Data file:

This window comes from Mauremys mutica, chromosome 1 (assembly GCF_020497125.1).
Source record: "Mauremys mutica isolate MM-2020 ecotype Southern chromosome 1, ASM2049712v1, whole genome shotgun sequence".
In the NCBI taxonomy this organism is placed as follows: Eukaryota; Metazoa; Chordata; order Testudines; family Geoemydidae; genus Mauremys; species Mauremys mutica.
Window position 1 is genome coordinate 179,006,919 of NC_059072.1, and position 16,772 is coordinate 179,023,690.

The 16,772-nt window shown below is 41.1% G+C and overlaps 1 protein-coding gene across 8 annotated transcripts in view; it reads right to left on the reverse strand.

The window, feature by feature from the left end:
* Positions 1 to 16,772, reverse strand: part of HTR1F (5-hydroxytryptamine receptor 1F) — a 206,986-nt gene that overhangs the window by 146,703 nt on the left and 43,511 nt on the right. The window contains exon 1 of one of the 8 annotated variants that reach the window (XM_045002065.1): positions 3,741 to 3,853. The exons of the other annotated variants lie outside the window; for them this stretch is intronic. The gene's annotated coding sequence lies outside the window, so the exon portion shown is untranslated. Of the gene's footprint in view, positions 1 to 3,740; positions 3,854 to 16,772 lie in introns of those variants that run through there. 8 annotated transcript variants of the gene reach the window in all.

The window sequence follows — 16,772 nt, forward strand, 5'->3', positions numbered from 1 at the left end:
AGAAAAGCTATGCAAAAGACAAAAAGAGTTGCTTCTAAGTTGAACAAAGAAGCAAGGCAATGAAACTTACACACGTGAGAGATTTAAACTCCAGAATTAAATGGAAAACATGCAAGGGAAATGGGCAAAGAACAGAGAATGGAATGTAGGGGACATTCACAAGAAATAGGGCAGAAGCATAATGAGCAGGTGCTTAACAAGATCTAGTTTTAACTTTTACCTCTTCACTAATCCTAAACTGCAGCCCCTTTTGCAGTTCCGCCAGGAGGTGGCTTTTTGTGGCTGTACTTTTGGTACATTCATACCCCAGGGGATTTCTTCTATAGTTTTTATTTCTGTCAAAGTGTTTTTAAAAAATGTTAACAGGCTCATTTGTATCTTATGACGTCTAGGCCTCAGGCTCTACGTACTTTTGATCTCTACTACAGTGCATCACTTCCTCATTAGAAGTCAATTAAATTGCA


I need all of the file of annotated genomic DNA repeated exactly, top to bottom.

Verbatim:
This window comes from Mauremys mutica, chromosome 1 (assembly GCF_020497125.1).
Source record: "Mauremys mutica isolate MM-2020 ecotype Southern chromosome 1, ASM2049712v1, whole genome shotgun sequence".
In the NCBI taxonomy this organism is placed as follows: Eukaryota; Metazoa; Chordata; order Testudines; family Geoemydidae; genus Mauremys; species Mauremys mutica.
Window position 1 is genome coordinate 179,006,919 of NC_059072.1, and position 16,772 is coordinate 179,023,690.

The 16,772-nt window shown below is 41.1% G+C and overlaps 1 protein-coding gene across 8 annotated transcripts in view; it reads right to left on the reverse strand.

The window, feature by feature from the left end:
* Positions 1 to 16,772, reverse strand: part of HTR1F (5-hydroxytryptamine receptor 1F) — a 206,986-nt gene that overhangs the window by 146,703 nt on the left and 43,511 nt on the right. The window contains exon 1 of one of the 8 annotated variants that reach the window (XM_045002065.1): positions 3,741 to 3,853. The exons of the other annotated variants lie outside the window; for them this stretch is intronic. The gene's annotated coding sequence lies outside the window, so the exon portion shown is untranslated. Of the gene's footprint in view, positions 1 to 3,740; positions 3,854 to 16,772 lie in introns of those variants that run through there. 8 annotated transcript variants of the gene reach the window in all.

The window sequence follows — 16,772 nt, forward strand, 5'->3', positions numbered from 1 at the left end:
AGAAAAGCTATGCAAAAGACAAAAAGAGTTGCTTCTAAGTTGAACAAAGAAGCAAGGCAATGAAACTTACACACGTGAGAGATTTAAACTCCAGAATTAAATGGAAAACATGCAAGGGAAATGGGCAAAGAACAGAGAATGGAATGTAGGGGACATTCACAAGAAATAGGGCAGAAGCATAATGAGCAGGTGCTTAACAAGATCTAGTTTTAACTTTTACCTCTTCACTAATCCTAAACTGCAGCCCCTTTTGCAGTTCCGCCAGGAGGTGGCTTTTTGTGGCTGTACTTTTGGTACATTCATACCCCAGGGGATTTCTTCTATAGTTTTTATTTCTGTCAAAGTGTTTTTAAAAAATGTTAACAGGCTCATTTGTATCTTATGACGTCTAGGCCTCAGGCTCTACGTACTTTTGATCTCTACTACAGTGCATCACTTCCTCATTAGAAGTCAATTAAATTGCA